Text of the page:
If you listen to most government officials and some ‘purists’ within the mainstream media, we are in the middle of a dire social media crisis.
But they are not alone. Parents, teachers, religious leaders, law enforcement officers and medical practitioners have also raised concerns for obvious reasons.
Besides the very commendable ability to easily share information faster, in a more convenient, timely and cost effective manner, there is a downside.
Irresponsible loose talk, hate speech, breach of privacy, sectarianism, immorality, explicit sexual content, fake news, malice, misinformation, unsubstantiated claims and outright lies come along.
What many, especially politicians, are now calling for as a solution is ‘regulation’. This could mean anything to include laws with punishments if users do not play within given parameters to ensure order, decency and ‘acceptable’ moral standards.
The media has come out strongly for what is seemingly a selfish cause against a ‘rival’, in the business of communication. Because of the real time nature of messaging on social media, traditional media is now under threat. By the time the newspaper is breaking news it has already been broadcast on social media in its raw form with pictures and all manner of embellishments.
It also comes with what in a traditional newsroom would be considered unethical, like graphic photos and unproven claims used to make a point. The editor is no longer the all knowing viceroy of society who determines what should or should not be read. Because he fears court proceedings and being shut down, for publishing what cannot be proven, the media house will not publish all it knows yet the barefooted shamba boy in Mutukula with access to a smartphone and some data is at liberty to do so.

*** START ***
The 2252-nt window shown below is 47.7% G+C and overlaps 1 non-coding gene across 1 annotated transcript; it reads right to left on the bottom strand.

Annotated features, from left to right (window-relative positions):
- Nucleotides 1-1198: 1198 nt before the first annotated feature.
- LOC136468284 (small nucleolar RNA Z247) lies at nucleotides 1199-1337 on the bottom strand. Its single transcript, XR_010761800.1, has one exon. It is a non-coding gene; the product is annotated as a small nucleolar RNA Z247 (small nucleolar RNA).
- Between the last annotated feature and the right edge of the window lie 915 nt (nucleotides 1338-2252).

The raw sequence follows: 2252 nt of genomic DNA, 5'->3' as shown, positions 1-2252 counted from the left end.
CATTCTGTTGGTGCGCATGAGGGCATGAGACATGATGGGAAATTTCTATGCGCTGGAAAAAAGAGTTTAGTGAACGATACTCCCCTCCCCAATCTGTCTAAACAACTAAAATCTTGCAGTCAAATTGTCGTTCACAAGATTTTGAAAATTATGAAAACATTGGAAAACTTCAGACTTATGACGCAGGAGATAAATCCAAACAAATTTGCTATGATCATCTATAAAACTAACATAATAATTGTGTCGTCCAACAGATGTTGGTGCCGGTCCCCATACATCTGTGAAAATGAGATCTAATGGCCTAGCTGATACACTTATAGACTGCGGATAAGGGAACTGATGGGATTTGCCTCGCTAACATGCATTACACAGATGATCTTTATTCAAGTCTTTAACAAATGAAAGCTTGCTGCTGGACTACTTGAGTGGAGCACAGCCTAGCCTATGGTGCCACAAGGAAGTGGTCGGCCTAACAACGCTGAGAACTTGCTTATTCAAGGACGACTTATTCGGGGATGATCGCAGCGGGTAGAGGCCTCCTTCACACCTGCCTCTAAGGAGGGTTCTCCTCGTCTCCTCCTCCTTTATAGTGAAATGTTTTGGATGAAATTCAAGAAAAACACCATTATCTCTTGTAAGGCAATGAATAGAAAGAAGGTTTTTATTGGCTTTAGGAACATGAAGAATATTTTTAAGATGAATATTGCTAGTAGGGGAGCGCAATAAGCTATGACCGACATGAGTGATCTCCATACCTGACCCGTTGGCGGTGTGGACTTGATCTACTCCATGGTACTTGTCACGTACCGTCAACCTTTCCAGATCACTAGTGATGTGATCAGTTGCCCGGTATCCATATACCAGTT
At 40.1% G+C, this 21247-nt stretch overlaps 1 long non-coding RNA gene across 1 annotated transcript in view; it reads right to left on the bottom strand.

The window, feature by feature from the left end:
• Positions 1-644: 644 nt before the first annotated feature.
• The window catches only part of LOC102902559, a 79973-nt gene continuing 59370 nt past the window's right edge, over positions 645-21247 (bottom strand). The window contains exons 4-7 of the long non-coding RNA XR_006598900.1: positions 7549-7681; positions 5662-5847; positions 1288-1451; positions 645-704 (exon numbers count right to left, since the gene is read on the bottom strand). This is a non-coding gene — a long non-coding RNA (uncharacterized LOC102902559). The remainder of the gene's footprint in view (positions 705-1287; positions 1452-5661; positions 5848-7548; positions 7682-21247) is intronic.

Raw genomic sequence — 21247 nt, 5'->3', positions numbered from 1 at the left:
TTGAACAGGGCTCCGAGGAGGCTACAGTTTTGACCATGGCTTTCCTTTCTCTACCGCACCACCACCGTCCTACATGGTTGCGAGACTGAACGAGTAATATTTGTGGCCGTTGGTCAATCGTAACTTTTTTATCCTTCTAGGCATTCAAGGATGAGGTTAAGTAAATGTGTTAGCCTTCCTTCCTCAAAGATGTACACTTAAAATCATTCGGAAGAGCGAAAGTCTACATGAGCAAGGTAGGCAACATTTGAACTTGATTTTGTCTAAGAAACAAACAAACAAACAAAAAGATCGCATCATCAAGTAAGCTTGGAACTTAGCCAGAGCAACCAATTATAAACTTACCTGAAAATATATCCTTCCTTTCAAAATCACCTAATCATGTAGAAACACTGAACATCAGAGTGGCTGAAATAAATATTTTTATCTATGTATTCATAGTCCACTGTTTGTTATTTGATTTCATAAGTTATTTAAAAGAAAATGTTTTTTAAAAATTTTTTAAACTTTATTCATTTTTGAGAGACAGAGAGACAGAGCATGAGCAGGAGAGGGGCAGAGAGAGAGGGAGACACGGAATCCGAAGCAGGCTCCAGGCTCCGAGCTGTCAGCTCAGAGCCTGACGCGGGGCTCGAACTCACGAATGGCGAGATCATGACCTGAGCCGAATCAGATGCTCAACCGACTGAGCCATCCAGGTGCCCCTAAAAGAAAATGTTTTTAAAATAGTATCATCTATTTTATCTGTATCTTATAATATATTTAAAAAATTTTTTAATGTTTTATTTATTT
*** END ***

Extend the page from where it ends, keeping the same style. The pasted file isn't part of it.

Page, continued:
The established newsroom no longer leads and guides public debate effectively. It is also now one of the many in the middle of an information jungle fighting for space to breathe. But most important of all, social media threatens the blood supply of established media houses which is sales of both newspapers and advertising space.
As for the politician, his every move is now under scrutiny like never before by a myriad of eyes and ears. In the past when the mainstream media houses ruled the roost, if the politician was not happy that their excesses were exposed, they simply arrested journalists, beat them up, sued the media house, blackmailed it with denial of advertising revenue or closed it down.
Now they have to contend with a torrent called the masses who, unlike the mainstream media, are scattered in cyberspace, have no fixed address and in many cases no name or reputation to protect. In fact in some cases the more vituperative they are, the more famous and visible they get.
Source credit is Monitor Uganda and click here for the full story